Local NatureScot staff are now being trained to allow them to carry out the required testing regime and it is hoped that confirmation of suspected cases will be a smoother, quicker process in future.
Members of the public are reminded not touch or pick up any dead or visibly sick birds and to report a single dead bird of prey, three dead gulls or wild waterfowl or five or more dead wild birds of any other species to the Defra helpline on 03459 33 55 77.
An Avian Influenza Prevention Zone is now in place across the UK, bringing additional regulations for all poultry keepers. The measures require all free ranging birds to be kept within fenced areas, with ponds, watercourses and areas of permanent standing water fenced off and all feeding and watering provision to be kept within enclosed areas to discourage wild birds.
Environmental impact studies submitted
The construction of a sub-orbital vertical launch spaceport at Scolpaig Farm, North Uist reached an important waymarker last month with the publication of additional environmental impact studies.
The Spaceport project is led by a consortium that includes Comhairle nan Eilean Siar, HIE, QinetiQ, Rhea Group and Commercial Space Technologies Ltd. Plans for the project were first submitted in the summer of 2019 but later withdrawn after more than 600 objections were raised.
At a public information session held in November 2021, the developers showcased revised plans for a scaled down project, substantially reducing the size of the development and committing to a maximum of ten launches per year.
In February this year, revised plans were submitted along with environmental and other impact reports and a further period of consultation ensued. The new plans detailed ‘construction of sub-orbital vertical launch spaceport, including access road, fencing, launch pad with demountable launch tower, water and liquid storage tanks with associated services and infrastructure, repair and use 1no former farm building for storage, water pumps and communications facility, stabilize 1no derelict former farm building, upgrade to existing farm track and water crossing, vehicle parking and periodic intermittent siting of storage containers.’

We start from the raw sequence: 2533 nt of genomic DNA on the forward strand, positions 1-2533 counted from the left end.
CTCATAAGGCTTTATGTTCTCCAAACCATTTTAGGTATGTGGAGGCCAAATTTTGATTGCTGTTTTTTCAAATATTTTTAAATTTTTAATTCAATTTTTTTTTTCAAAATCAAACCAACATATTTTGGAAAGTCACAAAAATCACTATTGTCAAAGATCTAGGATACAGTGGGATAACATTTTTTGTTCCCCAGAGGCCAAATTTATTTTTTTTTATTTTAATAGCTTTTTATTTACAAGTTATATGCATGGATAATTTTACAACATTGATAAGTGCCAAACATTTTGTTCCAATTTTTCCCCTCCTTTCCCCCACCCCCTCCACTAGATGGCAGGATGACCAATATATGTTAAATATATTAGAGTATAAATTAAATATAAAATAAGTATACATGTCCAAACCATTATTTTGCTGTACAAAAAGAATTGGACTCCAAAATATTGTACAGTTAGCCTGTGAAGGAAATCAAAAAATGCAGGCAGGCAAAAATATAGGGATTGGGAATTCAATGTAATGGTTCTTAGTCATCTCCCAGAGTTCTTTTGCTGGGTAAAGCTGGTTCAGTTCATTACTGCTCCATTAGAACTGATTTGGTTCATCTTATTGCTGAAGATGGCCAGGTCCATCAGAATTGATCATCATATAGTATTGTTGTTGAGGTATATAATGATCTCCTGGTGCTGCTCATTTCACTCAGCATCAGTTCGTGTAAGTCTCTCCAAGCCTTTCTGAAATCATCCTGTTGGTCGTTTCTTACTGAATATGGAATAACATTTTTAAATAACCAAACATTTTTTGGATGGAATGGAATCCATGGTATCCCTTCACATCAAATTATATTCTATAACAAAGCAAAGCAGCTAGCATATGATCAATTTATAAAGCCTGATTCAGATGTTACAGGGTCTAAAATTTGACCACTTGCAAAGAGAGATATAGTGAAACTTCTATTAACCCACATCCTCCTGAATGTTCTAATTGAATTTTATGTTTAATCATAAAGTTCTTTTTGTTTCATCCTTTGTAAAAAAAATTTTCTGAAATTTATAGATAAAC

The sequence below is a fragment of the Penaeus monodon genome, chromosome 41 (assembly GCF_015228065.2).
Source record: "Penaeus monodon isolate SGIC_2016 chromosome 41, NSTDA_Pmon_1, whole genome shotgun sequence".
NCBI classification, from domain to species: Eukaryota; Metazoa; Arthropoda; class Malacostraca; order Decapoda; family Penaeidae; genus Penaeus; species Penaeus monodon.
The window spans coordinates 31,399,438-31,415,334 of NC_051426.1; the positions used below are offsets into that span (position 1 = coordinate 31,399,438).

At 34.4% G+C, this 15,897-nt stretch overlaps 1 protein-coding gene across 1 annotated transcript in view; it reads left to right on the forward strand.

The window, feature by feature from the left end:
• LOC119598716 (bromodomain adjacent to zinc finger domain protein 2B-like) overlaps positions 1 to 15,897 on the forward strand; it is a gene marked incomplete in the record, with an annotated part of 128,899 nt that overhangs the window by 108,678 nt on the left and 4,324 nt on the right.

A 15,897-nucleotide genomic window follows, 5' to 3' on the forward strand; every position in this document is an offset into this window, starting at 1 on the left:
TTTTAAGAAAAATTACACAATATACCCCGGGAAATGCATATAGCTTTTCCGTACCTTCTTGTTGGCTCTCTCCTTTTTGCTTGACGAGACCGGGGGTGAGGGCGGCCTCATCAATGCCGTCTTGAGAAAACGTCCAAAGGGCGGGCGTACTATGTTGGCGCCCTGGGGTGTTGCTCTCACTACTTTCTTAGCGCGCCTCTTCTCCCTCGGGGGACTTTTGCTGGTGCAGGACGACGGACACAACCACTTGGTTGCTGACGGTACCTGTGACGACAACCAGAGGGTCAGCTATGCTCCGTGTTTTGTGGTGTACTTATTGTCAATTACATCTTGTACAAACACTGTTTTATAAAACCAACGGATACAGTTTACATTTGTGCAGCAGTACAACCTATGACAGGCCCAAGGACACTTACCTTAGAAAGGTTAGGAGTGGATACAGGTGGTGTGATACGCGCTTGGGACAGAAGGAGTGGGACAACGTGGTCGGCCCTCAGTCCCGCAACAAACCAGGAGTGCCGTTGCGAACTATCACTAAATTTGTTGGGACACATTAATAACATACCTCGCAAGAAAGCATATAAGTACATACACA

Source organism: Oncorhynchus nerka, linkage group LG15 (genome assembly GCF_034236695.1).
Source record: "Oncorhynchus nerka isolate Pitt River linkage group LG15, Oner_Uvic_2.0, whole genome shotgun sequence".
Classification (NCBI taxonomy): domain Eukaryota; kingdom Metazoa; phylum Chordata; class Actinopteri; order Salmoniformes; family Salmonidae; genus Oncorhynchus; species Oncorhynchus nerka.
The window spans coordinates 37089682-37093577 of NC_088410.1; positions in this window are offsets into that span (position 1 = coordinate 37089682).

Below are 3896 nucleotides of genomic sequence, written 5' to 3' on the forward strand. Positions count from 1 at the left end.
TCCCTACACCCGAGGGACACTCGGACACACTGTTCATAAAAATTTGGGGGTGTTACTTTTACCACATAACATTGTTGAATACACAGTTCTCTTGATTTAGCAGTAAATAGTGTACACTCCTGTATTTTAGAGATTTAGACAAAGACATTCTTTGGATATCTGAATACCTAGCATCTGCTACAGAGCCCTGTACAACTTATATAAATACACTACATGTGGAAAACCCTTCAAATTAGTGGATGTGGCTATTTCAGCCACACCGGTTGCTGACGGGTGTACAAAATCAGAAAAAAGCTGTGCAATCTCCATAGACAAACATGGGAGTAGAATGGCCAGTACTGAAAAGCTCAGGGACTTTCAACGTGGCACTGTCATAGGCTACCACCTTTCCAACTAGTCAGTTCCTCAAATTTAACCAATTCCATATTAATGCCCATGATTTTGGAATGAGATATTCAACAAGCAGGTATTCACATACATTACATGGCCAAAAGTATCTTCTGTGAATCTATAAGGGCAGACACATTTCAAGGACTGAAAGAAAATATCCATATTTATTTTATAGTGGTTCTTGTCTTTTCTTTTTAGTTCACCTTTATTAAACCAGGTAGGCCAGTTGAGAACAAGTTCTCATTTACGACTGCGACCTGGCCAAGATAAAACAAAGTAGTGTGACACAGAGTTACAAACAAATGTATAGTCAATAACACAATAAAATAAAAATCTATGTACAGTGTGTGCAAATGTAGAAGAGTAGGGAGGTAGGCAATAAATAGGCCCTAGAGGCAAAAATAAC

As Planning Authority, the Comhairle announced in September that it had requested further Supplementary Environmental Information (SEI), which was due to be submitted at the end of November, and should be available to view on the Comhairle’s planning portal.
The Project will now go through a further period of consultation.
A spokesperson for CNES confirmed that the SEI would be available for comment, stating: “Receipt of the SEI will be advertised in both the Stornoway Gazette and Edinburgh Gazette in accordance with the regulatory requirements and will invite the public to review and comment upon the SEI. A re-consultation will also take place with relevant consultees.
A detailed assessment of the planning application proposal will follow, which will have regard to comments made by members of the public and specialist consultees.
A comprehensive report detailing the planning assessment and a recommendation will be prepared for consideration by the Planning Board of Comhairle nan Eilean Siar, in due course.”
By Danny Rafferty
Uisinis Bothy is on the south side of Mol a Deas, which is a boulder beach about two miles south-west of Uisinis Lighthouse. It was first renovated by the Mountain Bothies Association (MBA) volunteers in 1979 in memory of Donald H Stuart, a staunch contributor to early MBA work parties, and it offers basic accommodation and shelter to walkers and those interested in the outdoors. It is the only MBA-maintained bothy in the Outer Hebrides.
The MBA was founded in 1965 and the first projects were in the Borders of Scotland and the north of England. The MBA works in partnership with estate owners and today maintains over 100 bothies with the majority in rural and upland Scotland. With the agreement of the estate owners the MBA renovates traditional vernacular buildings in remote locations and renders them habitable. In the majority of cases it does not actually own the bothies. This work is done by volunteers, as is everything else in the MBA except for some outsourcing for the purposes of audit and membership affairs. On its fiftieth anniversary in 2015 it received the Queen’s Award for Voluntary Service.
The MBA is a membership organisation and is financed by subscriptions and the occasional legacy. You do not have to be a member to use bothies and there is no charge. You are, however, expected to follow common-sense rules and respect the building, the environment and your fellow-users. In short, leave the place in as good or better condition than you found it. All bothies have a bothy book and the number of entries helps us to monitor levels of use. Many interesting anecdotes are recorded and some people are inspired to create poetry and pictures. An increasing number of visitors are from abroad.